Survival in West Chester during the Great Depression meant sacrifice, but many times personal sacrifice alone was not enough. For the nearly three and a half hundred families in West Chester receiving food aid, their survival depended on relief from their government and the charity of their fellow citizens. Hunger relief from the government came from all three levels: federal, state, and local. On the federal level, the United States Senate took out a five-hundred million dollar loan to provide food for the needy in March of 1933 following the inauguration of new President Franklin Delano Roosevelt.(6) Relief from a more local authority came in July of 1932 when the Town Planning Council of West Chester's Borough Council announced that it would put unemployed residents to work on small local projects and pay them with food rather than an actual wage.(7) In February 1933 the initiative was carried out as families worked to create a cinder walkway to the Chester County Hospital and cleaned up Hoopes Park in order to receive food baskets as aid.(8) Chester County also worked to provide food aid when it approved the use of store orders with which needy residents of the county could still purchase food using the store orders as currency with the state compensating the stores.(9) Cooperation on all three levels of government from many aid boards and agencies was essential if adequate relief was to reach the impoverished and the hungry.

Yet, not all residents in West Chester were pleased with the arrival of government food aid. Grocers from the Borough decided to travel to the state capital in Harrisburg as a group to voice their concerns about the distribution of food aid in West Chester in March of 1933.(10) However, in that same month the Daily Local News described business as "good" for grocers but "spotty" in other areas as part of its daily "Random Notes" column.(11) Government aid was available, but still not fully adequate. In March, 1933 West Chester was believed to have reached its "relief peak" of 348 families receiving food aid, with only 301 baskets of food aid distributed to those families.(12) When government aid was not enough to satisfy the needs of citizens effected by the Great Depression, communities organized to provide their own aid.

The community of West Chester consistently pulled together aid for its hungry throughout the early 1930s. Organizations like the West Chester Civic Association and both the Lion's and Rotary Clubs donated food. Chester County Hospital organized a "donation day" in November of 1933 in which they collected groceries for large families in need.(13) Churches organized to provide food aid as well, the St. Matthew's Church held a "reform" dinner which provided free a free turkey dinner to all 450 residents attending.(14) The issue of the diets of children was also of great concern in West Chester. 126 children who were not able to receive a Thanksgiving dinner received meals from the local Salvation Army in December, 1933 at the Masonic Hall.(15)

With significant community charity activity occurring within the Borough, the citizens of West Chester saw the need of other areas hurt by the Great Depression as well. Profits of a dinner and flower sale held by the High Street Friends Meeting were sent to the Kentucky Mining regions.(16) This fund raiser's purpose suggests that the some residents of West Chester thought the town had covered the needs of many of its own citizens, and recognized the needs of areas less fortunate than their own. West Chester's status as a manufacturing town saved it from the difficult obstacles faced by many agricultural towns across the nation that dealt with falling crop prices, poor land management, and natural disasters during the Great Depression. By diverting aid money to distant parts of the country that could have been used locally to feed West Chester residents, these residents either felt the town was providing adequate food aid to its citizens, or did not realize the ongoing need for aid in West Chester.

Citizens of West Chester during the early 1930s were no different from most towns in the United States during the Great Depression in that they experienced the need to restrict their diets. Hundreds of families in the Borough received food aid from both the government and the community. West Chester was certainly more fortunate than many towns in the United States in the early 1930s, and some residents even sent food aid to other areas of the nation they thought were in greater need. Yet, West Chester may not have fully realized the needs of all its citizens, especially those of its minority residents. Although West Chester was a fortunate town during the Great Depression, it still had many residents in need of food aid as it pulled together to overcome the obstacles of the Great Depression.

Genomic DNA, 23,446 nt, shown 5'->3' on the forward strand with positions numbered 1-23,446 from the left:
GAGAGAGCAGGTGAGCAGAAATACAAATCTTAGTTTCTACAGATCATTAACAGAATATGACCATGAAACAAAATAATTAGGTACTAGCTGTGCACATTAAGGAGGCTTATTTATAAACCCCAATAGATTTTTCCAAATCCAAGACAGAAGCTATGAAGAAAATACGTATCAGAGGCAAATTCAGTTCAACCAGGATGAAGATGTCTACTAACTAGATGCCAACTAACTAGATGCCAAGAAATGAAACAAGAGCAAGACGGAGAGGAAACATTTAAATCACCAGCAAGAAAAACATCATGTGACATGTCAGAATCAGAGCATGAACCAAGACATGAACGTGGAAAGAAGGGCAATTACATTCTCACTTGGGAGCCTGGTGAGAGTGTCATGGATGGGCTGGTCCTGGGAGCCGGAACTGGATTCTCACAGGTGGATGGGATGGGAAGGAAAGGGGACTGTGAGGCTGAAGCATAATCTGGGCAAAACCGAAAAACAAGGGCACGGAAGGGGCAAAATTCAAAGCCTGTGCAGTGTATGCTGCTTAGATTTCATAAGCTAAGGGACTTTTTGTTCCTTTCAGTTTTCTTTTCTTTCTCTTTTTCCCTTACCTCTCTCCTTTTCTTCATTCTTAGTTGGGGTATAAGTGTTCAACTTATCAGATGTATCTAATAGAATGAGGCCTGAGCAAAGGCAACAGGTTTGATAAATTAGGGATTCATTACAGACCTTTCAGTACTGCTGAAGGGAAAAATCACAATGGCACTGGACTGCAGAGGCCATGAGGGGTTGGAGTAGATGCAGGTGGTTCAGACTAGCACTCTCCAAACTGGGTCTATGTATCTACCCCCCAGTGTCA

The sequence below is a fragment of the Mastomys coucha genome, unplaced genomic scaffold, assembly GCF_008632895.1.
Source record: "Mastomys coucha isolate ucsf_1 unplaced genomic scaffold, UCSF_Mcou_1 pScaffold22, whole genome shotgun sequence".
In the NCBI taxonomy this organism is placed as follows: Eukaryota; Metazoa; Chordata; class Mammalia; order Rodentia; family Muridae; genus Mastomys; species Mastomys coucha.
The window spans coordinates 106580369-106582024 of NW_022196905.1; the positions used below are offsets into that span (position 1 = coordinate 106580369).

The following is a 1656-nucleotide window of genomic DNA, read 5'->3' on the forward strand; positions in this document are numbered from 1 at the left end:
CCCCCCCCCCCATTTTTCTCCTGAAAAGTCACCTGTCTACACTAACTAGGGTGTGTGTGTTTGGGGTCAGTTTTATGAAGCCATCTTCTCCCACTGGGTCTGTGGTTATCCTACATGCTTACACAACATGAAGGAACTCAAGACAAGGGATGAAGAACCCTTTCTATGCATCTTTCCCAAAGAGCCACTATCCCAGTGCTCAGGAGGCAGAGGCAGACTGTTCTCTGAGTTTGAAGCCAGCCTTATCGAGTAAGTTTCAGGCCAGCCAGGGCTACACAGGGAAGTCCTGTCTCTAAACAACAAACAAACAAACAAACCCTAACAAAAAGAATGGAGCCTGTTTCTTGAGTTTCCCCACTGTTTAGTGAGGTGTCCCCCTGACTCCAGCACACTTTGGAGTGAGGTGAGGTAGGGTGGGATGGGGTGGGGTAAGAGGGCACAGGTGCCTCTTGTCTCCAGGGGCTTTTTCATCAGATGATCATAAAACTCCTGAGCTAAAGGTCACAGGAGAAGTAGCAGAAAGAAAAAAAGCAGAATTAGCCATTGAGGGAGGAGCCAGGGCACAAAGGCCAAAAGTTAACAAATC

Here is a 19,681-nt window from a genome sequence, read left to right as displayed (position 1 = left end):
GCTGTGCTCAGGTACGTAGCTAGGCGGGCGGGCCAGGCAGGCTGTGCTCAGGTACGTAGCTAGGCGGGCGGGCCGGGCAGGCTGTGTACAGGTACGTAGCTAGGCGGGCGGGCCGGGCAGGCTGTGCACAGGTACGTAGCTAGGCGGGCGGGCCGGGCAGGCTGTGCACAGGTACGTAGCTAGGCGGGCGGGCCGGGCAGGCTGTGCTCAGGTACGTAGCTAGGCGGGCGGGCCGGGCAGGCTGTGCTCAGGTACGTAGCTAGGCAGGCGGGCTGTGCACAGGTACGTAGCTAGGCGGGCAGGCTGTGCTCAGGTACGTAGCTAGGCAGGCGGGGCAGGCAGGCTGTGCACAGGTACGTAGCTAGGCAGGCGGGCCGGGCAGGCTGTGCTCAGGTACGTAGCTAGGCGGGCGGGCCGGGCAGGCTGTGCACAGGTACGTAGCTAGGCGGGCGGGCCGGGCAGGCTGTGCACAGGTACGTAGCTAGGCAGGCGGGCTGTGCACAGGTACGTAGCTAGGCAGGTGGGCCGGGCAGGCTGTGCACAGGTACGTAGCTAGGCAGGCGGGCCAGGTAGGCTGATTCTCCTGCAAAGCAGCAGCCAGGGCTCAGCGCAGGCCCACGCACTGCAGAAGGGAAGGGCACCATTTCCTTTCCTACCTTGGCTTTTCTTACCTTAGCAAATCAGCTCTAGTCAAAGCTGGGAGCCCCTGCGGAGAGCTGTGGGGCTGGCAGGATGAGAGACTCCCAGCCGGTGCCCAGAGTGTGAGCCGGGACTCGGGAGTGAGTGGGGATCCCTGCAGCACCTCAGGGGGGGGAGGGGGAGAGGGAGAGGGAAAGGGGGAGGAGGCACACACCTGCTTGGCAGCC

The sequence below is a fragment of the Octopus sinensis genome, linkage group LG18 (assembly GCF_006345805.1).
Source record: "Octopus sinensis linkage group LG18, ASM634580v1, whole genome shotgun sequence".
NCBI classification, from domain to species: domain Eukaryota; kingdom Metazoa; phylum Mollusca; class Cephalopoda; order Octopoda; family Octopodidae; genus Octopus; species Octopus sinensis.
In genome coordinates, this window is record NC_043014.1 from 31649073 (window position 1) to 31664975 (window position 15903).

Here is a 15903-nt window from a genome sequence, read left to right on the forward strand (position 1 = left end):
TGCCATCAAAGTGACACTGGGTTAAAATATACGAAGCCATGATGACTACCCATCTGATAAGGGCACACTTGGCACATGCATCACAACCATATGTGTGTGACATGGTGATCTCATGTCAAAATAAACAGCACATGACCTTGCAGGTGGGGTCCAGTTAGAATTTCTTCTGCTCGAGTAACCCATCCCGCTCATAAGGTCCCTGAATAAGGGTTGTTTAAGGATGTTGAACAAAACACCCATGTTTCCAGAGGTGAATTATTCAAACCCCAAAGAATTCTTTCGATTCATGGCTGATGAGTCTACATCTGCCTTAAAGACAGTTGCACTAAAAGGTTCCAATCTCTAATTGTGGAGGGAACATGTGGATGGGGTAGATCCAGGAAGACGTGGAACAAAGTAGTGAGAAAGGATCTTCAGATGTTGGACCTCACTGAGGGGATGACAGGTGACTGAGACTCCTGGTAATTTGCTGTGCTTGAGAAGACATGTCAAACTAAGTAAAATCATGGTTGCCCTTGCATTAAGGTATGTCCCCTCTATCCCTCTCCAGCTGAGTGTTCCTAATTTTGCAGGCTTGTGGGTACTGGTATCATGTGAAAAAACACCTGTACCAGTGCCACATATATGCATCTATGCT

Documentary Sources

Advertisements in Daily Local News, 1929 through 1933, available on microfilm at the West Chester University library and the Chester County Historical Society.

West Chester Business Directories, 1929 through 1933, available at the Chester County Historical Society.

On-Line Sources

Clark, T. Walter. Interview by James A. Jones (West Chester, PA, September 9, 1996).

Fraser, David. "Notes on Daily Local News" (December 1930).

Harvey, Jack and Harvey, Charlotte. Interview by James A. Jones (West Chester, March 30, 1996).

Jones, Jim. "Notes on Studs Terkel, Hard Times: An Oral History of the Great Depression" (New York: Pantheon Books, 1970). Location: West Chester University library 4th floor, WCU#309.173 T318.

Pasquarello, Michael. "Notes on Daily Local News" (July 1932).

Sauerwald, John. "Notes on Daily Local News" (February 1933).

Shugar, Derek. "Notes on Daily Local News" (March 1933).

Stanley, Martha Gertrude and Anne Gincley. Interview by James A. Jones (West Chester, March 29, 1996)

Weering, Chris. "Notes on Daily Local News" (November 1933).

Williamson, Joseph. "Notes on Daily Local News" (December 1933).

Reference Notes

1. Jim Jones, "Notes on Studs Terkel, Hard Times: An Oral History of the Great Depression (New York: Pantheon Books, 1970), 213-235 passim. [Return]
2. Martha Gertrude Gincley Stanley and Anne Gincley, interview by James A. Jones (West Chester, March 29, 1996). [Return]
3. David Fraser, Notes on Daily Local News" (December 6, 1930). [Return)]
4. Jack and Charlotte Harvey, interview by James A. Jones (West Chester, March 30, 1996). [Return]
5. T. Walter "Sarge" Clark, interview by James A. Jones (West Chester, PA, September 9, 1996). [Return]
6. Derek Shugar, Notes on Daily Local News (March 28, 1933). [Return]
7. Michael Pasquarello, Notes on Daily Local News (July 14, 1932). [Return]
8. John Sauerwald, Notes on Daily Local News (February 17, 1933). [Return]
9. Michael Pasquarello, Notes on Daily Local News (July 21, 1932). [Return]
10. Derek Shugar, Notes on Daily Local News (March 2, 1933). [Return]
11. Derek Shugar, Notes on Daily Local News (March 9, 1933). [Return]
12. Derek Shugar, Notes on Daily Local News (March 24, 1933). [Return]
13. Chris Weering, Notes on Daily Local News (November 20, 1933). [Return]
14. Derek Shugar, Notes on Daily Local News (March 16, 1933). [Return]
15. Joseph Williamson, Notes on Daily Local News (December 1, 1933). [Return]
16. Derek Shugar, Notes on Daily Local News (March 6, 1933). [Return]

---   Go to Riggtown Home or the HIS480 Syllabus   ---

Copyright 2010 by Dr. James A. Jones